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The Secret to Regeneration

Big names in UK residential development gather at Buro Four's RESI roundtable to discuss the challenges and key factors in delivering successful regeneration schemes 

This year’s RESI 2014 conference was host to delegates from across the UK debating the political, economic and market outlook for the residential sector.  To further the debate, Buro Four‘s Russell Doughty, Iain Roberts and Mark Dedman hosted a roundtable seminar on ‘The Secret to Regeneration’ to discuss the latest challenges and changes affecting regeneration schemes and their residential components. Participants on the panel included some of the UK’s biggest names in residential development including British Land, Grainger Plc, The London Boroughs of Newham and Croydon, HUB Group, Urban Exposure, Dolphin Square Foundation, Peabody and Muse Developments who offered their insights into what makes a successful regeneration scheme.

As trusts, private companies and government bodies try to find better ways to increase housing stock while maximising value, here’s what we found out: 

The nature of local authorities is changing as are their requirements when entering into public-private partnerships. The necessity for local authorities to balance the creative, entrepreneurial outlook needed to deliver positive income-generating schemes whilst still serving the needs of their residents was a key issue highlighted during the discussion. An area of particular importance for the boroughs will be to focus on generating the incomes needed to deliver services in financially constrained times.

This means it is likely that we will find boroughs seeking partnering arrangements with a wider scope than previously seen. It is possible these will include organisations with long enough time horizons and strong enough balance sheets to make long-term infrastructure investments needed to service a site earmarked for regeneration.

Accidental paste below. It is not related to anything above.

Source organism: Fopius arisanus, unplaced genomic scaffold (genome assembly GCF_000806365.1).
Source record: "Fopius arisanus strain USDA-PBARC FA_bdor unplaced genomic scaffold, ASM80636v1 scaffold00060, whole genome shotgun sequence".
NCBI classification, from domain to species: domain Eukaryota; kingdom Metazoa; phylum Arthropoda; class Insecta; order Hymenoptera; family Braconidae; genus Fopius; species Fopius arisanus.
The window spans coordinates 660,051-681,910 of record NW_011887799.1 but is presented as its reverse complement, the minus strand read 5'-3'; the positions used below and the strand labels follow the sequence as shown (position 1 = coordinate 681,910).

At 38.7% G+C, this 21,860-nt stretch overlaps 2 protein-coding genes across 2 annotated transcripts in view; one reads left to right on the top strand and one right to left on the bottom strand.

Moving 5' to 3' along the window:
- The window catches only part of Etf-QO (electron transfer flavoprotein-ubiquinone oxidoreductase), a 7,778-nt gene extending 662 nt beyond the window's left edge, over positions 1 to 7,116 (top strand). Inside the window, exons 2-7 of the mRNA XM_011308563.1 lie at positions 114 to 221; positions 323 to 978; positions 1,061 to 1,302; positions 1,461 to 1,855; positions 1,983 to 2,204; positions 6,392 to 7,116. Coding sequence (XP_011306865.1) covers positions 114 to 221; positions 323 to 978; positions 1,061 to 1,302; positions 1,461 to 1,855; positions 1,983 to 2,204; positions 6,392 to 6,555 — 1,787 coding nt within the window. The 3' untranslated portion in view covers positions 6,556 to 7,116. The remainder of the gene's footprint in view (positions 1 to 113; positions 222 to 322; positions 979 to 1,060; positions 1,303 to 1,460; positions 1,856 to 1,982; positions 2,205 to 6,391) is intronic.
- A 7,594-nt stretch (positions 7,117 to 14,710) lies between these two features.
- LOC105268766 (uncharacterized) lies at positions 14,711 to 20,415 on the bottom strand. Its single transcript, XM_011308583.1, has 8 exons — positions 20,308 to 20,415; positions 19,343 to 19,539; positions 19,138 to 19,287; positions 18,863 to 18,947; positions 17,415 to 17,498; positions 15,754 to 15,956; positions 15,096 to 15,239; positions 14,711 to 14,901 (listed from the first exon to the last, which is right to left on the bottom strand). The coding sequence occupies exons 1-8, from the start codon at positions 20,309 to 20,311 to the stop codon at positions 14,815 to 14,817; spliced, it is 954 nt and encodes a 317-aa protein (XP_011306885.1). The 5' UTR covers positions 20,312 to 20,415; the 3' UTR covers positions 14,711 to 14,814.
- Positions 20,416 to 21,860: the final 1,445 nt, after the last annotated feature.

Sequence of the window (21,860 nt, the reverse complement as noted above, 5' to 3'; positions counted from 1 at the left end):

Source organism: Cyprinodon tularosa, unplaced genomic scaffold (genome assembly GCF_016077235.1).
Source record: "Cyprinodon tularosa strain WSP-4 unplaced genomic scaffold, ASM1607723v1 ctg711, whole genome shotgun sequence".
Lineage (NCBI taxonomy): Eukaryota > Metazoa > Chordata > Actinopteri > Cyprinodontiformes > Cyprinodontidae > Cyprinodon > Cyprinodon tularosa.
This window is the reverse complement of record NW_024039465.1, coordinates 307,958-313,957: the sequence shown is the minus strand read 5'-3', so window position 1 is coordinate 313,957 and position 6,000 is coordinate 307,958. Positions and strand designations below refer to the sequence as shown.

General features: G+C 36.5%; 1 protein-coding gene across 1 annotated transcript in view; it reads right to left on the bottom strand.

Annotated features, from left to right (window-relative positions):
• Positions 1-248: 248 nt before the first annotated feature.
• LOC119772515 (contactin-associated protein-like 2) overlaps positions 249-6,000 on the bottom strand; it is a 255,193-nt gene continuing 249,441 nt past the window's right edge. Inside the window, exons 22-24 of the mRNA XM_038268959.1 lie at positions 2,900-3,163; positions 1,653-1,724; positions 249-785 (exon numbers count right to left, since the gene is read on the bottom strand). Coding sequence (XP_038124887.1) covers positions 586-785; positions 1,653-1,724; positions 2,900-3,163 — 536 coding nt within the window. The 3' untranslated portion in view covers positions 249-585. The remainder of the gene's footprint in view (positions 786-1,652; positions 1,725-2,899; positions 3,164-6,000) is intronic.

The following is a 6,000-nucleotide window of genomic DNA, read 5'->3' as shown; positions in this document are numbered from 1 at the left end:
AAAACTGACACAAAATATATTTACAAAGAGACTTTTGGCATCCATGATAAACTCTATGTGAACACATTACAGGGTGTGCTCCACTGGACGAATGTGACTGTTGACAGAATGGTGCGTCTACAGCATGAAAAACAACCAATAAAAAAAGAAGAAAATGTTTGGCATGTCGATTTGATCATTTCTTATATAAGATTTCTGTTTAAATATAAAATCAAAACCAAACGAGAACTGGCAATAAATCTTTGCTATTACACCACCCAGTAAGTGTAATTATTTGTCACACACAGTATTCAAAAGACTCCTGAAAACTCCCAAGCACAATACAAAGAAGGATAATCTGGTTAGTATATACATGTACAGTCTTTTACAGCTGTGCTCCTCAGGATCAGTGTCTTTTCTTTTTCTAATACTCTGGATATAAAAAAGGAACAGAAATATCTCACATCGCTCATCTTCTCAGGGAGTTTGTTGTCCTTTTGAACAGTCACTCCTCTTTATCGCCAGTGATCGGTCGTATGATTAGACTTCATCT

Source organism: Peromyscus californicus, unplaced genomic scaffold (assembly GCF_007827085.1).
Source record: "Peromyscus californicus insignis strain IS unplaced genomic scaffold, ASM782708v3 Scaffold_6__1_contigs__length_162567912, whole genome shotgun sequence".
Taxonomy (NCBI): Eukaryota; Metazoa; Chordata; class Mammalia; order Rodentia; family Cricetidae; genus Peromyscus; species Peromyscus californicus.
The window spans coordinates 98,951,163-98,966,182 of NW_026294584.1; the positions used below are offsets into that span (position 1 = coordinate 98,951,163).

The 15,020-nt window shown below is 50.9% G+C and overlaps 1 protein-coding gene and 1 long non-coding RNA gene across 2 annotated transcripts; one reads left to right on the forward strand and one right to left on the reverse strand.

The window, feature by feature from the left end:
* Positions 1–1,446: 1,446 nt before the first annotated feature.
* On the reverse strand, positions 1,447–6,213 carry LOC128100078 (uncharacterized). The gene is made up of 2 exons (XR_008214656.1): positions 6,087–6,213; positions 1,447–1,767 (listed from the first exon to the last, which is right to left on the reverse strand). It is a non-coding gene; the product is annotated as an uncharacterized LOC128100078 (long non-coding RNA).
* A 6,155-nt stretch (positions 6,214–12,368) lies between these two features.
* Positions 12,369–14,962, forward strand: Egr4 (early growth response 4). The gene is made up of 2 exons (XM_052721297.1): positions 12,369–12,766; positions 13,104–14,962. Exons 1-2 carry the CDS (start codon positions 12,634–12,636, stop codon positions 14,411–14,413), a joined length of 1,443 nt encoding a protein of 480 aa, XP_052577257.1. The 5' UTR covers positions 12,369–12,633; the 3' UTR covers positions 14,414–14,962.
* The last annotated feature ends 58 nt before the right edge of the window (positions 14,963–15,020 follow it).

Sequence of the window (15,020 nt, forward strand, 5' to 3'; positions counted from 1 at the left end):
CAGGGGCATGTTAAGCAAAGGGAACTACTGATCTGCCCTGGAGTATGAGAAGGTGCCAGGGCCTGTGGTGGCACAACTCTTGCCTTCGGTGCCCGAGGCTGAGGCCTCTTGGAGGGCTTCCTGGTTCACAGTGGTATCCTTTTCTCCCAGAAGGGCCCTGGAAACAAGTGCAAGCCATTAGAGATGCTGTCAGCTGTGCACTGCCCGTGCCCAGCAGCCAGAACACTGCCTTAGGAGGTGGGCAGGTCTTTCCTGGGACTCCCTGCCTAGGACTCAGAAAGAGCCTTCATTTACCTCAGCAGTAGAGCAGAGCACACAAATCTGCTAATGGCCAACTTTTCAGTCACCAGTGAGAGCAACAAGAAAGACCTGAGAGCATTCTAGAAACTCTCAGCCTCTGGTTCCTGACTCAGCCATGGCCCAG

The importance of both parties understanding what they were seeking to achieve from a public-private partnership was stressed, as well as having a clear understanding of how this was going to be valued. There was a shared understanding of the need to balance the hard numbers with an appreciation of place-making and design quality.  It was agreed that regeneration needs to be about the local community members as much as it is about the area.  The need for social and economic diversity in London housing was underlined, and it was discussed how this can be objectively valued.

Discussion moved onto the subject of values and funding, providing insight into the economics of regeneration and the critical need for gap funding. The need for equity over grant funding was stressed whilst the increasingly prominent role of the housing associations as a driver for major regeneration schemes was cited.

Eventually the wider issue of under supply in the housing market was brought to the table as we discussed the role of both strategic land and regeneration schemes; it was posited that the growth of the 'Garden City' could create positive feelings about development in the public’s mind.

All topics highlighted the complexity of successful regeneration including the importance of true regeneration schemes over estate renewal, the increasing number of parties involved, the difficulty in funding the early stages and the governance issues involved. All of this as housing associations and local authorities try to find new, innovative ways to work with the private sector to deliver income and much-needed housing.

The key messages we take from the session are:

  1. True regeneration needs to address the very specific circumstances of each locality.
  2.  Private and public partners need to have a clear understanding of what they all hope to achieve.
  3. As the lines get increasingly blurred between the different parties, governance is key.
  4.  Finance is available once a scheme is proved viable but the key enabler is gap funding to prime the pump. This should pay for itself in later phases but the issue of who can provide this equity remains.
  5. Regeneration will not solve the housing crisis on its own. There are simply too many moving parts to rely on, but it must be part of an economically and socially diverse housing market.

Again, we hope to further explore the topic of the secrets to successful regeneration in the coming months, so watch our website for more thought-provoking insights on this timely and important issue.